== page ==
David Bourget (Western Ontario)
David Chalmers (ANU, NYU)
Rafael De Clercq
Jack Alan Reynolds
Learn more about PhilPapers
Research in Phenomenology 2 (1):111-120 (1972)
As debate continues1 we hope to shed some light on the development of Sartre's thought by returning to his philosophical beginnings, to his phenomenology, confident that it is here, in its origins, that we will find what has always been the very center of his thought.
|Keywords||No keywords specified (fix it)|
|Categories||categorize this paper)|
Setup an account with your affiliations in order to access resources via your University's proxy server
Configure custom proxy (use this if your affiliation does not provide a proxy)
|Through your library|
References found in this work BETA
No references found.
Citations of this work BETA
No citations found.
Similar books and articles
Antony Aumann (2006). Sartre's View of Kierkegaard as Transhistorical Man. Journal of Philosophical Research 31:361-372.
Bernhard Waldenfels, Jan M. Broekman & Ante Pažanin (eds.) (1984). Phenomenology and Marxism. Routledge & K. Paul.
Thomas W. Busch (1979). Phenomenology as Humanism: The Case of Husserl and Sartre. Research in Phenomenology 9 (1):127-143.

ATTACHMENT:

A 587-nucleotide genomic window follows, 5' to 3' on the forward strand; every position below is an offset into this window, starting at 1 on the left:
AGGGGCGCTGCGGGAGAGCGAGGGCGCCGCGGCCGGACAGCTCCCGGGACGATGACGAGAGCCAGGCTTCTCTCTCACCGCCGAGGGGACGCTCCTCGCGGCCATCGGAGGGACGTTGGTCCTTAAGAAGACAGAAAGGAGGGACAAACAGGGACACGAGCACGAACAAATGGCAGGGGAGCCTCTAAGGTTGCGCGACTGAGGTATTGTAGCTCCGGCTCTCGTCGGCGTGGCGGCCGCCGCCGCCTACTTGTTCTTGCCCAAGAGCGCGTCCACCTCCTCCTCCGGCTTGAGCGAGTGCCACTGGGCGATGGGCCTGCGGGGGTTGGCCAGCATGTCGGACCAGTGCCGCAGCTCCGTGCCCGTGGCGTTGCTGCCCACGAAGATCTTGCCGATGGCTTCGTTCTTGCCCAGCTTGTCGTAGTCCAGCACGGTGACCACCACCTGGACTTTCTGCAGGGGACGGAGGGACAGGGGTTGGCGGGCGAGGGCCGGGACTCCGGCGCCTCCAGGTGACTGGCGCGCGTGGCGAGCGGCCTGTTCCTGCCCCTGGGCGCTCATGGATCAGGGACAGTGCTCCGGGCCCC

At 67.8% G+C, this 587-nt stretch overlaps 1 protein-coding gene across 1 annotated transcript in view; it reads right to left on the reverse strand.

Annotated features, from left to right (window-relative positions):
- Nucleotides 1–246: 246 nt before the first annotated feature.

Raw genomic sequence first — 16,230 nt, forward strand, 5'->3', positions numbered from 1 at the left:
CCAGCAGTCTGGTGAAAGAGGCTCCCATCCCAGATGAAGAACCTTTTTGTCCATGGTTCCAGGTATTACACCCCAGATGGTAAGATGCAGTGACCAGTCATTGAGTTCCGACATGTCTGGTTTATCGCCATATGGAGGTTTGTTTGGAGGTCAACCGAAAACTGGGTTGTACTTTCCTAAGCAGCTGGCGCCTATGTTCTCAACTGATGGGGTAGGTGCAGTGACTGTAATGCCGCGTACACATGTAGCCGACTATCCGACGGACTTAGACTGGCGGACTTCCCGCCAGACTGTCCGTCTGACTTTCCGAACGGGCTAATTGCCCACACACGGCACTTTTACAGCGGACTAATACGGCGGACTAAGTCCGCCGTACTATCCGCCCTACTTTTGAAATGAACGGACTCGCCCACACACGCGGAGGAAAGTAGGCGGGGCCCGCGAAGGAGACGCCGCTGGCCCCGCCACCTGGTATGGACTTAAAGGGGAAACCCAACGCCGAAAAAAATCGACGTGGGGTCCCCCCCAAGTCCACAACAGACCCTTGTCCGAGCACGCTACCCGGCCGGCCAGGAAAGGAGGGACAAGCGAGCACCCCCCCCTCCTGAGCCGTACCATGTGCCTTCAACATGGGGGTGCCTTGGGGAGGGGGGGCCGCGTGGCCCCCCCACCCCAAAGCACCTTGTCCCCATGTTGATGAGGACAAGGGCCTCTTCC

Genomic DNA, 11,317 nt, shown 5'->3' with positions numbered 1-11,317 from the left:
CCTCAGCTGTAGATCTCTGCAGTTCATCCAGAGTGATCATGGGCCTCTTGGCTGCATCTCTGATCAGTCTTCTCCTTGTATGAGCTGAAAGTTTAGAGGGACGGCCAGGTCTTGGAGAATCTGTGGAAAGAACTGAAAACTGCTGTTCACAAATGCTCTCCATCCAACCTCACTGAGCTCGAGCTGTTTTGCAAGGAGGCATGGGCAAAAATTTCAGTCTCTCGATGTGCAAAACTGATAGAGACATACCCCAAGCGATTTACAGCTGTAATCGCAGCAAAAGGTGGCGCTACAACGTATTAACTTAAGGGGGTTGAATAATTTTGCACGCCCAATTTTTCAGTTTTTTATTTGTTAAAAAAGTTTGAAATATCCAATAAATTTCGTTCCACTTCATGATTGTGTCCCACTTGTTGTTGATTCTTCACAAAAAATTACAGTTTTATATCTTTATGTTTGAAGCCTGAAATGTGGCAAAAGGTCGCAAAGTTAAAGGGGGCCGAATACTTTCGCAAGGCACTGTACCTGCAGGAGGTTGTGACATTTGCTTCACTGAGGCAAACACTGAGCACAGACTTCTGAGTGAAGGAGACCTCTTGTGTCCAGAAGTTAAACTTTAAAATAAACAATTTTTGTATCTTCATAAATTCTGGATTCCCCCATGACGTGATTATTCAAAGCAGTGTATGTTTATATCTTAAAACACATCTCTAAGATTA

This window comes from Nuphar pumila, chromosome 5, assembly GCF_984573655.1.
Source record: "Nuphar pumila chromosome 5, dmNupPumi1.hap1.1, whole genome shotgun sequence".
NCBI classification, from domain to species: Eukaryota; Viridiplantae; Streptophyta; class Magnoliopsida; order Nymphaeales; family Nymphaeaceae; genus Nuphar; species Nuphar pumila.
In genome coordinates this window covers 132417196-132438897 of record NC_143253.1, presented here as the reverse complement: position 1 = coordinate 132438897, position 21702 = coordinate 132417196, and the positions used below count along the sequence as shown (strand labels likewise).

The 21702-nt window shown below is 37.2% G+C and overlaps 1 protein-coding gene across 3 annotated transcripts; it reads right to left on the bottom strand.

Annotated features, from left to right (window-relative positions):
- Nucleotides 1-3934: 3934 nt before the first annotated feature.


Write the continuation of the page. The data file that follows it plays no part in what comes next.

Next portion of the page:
John M. Moreland (1973). For-Itself and in-Itself in Sartre and Merleau-Ponty. Philosophy Today 17 (4):311-318.
Mary Warnock (1971). Sartre. Garden City, N.Y.,Anchor Books.
Thomas Busch (1986). Toward Rediscovering Sartre. Research in Phenomenology 16 (1):219-226.
David Detmer (2005). Sartre on Freedom and Education. Sartre Studies International 11 (s 1-2):78-90.
Stephen Priest (2000). The Subject in Question: Sartre's Critique of Husserl in the Transcendence of the Ego. Routledge.
Robert Denoon Cumming (1991). Phenomenology and Deconstruction. University of Chicago Press.
Added to index2009-01-28
Total downloads17 ( #110,930 of 1,410,275 )
Recent downloads (6 months)1 ( #177,872 of 1,410,275 )
How can I increase my downloads?